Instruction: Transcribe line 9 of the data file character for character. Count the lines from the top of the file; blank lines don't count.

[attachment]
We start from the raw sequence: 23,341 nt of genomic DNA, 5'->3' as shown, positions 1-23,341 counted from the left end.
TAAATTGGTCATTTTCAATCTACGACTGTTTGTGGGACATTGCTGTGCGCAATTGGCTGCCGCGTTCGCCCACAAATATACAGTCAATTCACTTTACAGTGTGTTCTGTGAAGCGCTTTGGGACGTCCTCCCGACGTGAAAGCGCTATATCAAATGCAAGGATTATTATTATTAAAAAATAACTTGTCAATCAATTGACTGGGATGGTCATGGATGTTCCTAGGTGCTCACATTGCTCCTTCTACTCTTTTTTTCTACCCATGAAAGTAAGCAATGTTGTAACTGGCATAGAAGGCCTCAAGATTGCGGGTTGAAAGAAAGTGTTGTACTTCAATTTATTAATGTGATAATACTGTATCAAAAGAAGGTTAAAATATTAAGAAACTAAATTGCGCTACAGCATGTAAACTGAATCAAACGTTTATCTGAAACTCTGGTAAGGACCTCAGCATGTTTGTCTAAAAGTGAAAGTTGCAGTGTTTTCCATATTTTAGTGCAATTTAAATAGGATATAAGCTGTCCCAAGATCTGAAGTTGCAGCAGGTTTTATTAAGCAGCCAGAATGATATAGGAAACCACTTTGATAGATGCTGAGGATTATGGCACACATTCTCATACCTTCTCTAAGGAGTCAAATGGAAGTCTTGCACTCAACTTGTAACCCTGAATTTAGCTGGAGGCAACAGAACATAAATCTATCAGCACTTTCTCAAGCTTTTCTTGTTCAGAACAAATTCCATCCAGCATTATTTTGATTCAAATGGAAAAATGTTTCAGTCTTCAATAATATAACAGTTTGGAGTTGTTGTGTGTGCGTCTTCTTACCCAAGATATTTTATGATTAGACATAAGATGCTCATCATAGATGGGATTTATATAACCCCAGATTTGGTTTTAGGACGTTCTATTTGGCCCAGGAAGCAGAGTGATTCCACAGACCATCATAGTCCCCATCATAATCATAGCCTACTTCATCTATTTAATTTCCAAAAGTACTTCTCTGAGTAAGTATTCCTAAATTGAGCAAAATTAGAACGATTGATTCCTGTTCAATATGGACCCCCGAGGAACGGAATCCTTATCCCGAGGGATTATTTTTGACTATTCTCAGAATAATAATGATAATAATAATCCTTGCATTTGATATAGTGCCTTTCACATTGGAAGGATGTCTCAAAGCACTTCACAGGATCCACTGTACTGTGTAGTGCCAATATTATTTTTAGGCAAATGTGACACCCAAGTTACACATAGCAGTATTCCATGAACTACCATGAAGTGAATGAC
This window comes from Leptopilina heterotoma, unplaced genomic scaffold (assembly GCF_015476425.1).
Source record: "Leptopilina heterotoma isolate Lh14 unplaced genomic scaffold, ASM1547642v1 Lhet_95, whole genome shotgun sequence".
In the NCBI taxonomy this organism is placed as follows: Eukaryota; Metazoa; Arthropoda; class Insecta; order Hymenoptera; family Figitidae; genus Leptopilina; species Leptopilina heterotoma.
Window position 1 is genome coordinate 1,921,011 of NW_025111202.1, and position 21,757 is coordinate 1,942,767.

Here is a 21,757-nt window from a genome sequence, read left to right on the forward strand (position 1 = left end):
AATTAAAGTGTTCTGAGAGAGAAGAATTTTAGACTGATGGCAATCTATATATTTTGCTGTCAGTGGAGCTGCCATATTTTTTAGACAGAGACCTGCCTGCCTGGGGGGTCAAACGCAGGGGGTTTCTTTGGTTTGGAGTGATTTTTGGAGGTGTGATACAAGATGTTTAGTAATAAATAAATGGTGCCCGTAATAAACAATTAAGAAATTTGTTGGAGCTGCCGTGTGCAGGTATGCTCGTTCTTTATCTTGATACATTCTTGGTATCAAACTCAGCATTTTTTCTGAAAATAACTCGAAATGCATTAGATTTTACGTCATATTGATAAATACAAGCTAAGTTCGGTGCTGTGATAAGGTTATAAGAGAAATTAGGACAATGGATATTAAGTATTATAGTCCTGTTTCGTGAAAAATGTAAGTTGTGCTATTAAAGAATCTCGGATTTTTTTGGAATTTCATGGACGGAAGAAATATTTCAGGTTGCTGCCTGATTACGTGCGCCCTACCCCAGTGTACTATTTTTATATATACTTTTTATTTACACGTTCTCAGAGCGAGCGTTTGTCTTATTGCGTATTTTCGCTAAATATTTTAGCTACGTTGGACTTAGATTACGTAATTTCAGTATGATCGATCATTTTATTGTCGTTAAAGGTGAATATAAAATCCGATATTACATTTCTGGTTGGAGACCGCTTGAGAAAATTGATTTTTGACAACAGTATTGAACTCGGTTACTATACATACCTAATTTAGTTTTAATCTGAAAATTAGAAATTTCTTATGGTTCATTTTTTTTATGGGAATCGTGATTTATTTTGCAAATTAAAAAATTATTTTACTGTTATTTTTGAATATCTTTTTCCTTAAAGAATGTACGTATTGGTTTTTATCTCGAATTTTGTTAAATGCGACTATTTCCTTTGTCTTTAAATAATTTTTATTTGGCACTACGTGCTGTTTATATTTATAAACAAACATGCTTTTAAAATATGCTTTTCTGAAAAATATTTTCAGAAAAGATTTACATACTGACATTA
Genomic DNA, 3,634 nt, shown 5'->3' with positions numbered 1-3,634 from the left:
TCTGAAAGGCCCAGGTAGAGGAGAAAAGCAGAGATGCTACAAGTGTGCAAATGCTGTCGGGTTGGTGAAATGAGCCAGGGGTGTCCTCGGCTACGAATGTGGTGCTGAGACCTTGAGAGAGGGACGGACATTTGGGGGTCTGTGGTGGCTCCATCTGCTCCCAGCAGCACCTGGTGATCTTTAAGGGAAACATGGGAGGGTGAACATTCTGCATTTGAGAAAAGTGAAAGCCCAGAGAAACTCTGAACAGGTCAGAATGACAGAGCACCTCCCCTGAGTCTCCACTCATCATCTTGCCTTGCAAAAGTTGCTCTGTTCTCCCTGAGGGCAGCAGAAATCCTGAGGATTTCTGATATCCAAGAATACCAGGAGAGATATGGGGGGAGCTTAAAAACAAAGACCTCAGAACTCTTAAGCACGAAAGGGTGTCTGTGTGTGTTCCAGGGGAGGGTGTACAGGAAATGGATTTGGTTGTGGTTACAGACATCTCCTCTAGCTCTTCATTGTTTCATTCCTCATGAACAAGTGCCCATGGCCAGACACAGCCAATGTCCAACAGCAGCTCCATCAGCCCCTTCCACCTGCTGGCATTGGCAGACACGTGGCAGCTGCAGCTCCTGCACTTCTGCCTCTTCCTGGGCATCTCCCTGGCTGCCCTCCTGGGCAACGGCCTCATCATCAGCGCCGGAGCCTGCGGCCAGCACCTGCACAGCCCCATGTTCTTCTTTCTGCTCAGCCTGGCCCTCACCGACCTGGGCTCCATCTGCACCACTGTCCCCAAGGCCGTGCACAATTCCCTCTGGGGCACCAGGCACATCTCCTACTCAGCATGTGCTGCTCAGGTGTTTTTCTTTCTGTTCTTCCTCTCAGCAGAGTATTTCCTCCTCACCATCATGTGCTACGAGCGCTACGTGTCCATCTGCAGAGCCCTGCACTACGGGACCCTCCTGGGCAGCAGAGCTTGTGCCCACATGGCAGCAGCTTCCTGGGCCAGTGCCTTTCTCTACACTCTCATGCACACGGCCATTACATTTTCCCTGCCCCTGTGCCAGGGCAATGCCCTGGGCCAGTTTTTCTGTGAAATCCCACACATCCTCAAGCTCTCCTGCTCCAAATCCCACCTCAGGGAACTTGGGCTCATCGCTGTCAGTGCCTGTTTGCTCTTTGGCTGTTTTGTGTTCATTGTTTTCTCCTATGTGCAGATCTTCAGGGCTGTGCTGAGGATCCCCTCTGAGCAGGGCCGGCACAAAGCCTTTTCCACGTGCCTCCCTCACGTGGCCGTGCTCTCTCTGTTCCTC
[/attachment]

Genomic DNA, 3,634 nt, shown 5'->3' with positions numbered 1-3,634 from the left: